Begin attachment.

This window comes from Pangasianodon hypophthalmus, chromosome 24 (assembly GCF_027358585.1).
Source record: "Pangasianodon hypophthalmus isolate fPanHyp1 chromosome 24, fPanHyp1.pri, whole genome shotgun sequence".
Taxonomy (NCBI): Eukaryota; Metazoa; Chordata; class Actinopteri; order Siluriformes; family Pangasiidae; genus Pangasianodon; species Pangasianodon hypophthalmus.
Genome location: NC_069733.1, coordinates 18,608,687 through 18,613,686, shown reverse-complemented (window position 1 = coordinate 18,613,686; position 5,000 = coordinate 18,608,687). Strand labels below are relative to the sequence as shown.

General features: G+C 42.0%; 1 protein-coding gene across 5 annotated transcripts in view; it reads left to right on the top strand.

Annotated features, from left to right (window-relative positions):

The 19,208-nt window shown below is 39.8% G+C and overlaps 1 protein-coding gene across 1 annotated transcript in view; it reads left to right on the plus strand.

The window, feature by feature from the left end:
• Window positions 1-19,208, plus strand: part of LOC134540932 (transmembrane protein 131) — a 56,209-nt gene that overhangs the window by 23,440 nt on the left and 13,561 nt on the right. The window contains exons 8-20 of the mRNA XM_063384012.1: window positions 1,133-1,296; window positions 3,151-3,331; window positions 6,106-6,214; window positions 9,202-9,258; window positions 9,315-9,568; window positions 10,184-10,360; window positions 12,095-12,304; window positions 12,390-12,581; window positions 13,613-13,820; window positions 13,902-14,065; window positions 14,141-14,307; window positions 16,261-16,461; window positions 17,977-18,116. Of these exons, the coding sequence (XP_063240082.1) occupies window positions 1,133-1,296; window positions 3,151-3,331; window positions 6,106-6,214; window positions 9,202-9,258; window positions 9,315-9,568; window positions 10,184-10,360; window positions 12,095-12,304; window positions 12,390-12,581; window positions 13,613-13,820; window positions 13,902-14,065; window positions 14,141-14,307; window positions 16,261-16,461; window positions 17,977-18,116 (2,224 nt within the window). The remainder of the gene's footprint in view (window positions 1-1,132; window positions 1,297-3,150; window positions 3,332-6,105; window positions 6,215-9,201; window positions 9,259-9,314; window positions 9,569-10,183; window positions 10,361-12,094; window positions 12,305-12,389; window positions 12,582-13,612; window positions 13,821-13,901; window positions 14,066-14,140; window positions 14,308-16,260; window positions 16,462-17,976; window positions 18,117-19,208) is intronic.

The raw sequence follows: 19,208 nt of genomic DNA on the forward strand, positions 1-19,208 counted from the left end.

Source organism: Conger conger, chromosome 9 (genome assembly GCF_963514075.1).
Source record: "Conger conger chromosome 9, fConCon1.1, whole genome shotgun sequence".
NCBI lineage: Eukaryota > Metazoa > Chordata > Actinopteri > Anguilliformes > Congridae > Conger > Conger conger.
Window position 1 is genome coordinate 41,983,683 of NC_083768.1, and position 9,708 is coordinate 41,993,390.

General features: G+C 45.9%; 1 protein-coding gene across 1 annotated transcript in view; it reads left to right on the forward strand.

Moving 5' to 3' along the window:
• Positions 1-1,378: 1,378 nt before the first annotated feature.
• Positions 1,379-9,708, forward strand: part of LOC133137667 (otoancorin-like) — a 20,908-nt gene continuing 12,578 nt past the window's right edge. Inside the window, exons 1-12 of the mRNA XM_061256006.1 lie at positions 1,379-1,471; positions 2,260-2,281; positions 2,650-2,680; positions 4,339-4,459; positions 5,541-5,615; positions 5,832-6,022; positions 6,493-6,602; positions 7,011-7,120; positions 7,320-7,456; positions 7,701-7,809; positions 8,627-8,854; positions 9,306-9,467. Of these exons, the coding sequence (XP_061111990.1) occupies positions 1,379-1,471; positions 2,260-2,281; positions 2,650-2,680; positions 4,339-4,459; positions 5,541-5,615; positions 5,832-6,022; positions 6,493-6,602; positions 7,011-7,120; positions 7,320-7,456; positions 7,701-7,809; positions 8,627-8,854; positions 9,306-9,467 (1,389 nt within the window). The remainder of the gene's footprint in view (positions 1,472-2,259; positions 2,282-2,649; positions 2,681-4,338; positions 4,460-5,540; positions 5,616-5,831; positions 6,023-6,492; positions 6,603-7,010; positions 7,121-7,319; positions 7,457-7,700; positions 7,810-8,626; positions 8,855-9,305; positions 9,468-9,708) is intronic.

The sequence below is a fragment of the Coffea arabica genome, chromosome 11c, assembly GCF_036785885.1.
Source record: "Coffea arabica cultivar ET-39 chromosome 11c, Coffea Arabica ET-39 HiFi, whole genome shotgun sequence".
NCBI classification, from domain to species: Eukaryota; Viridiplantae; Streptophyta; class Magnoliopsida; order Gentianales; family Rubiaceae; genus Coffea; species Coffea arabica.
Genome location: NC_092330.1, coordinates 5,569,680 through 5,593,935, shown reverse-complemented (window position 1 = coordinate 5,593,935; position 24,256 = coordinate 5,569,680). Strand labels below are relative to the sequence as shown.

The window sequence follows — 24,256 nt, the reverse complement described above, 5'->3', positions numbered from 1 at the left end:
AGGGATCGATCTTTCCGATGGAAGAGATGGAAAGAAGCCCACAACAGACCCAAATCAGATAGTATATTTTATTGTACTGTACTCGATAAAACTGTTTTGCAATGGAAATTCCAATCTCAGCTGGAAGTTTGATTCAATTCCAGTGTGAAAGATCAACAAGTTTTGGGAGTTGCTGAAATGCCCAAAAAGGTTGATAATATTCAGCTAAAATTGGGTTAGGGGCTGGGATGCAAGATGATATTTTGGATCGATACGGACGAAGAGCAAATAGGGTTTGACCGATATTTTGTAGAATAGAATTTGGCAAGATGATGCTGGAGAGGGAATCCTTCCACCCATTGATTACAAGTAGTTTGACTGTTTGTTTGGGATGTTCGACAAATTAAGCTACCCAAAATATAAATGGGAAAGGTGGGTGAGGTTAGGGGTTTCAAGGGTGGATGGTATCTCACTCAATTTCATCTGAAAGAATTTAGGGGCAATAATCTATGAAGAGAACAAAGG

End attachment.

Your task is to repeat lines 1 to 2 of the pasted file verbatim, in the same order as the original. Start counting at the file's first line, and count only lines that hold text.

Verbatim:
This window comes from Pangasianodon hypophthalmus, chromosome 24 (assembly GCF_027358585.1).
Source record: "Pangasianodon hypophthalmus isolate fPanHyp1 chromosome 24, fPanHyp1.pri, whole genome shotgun sequence".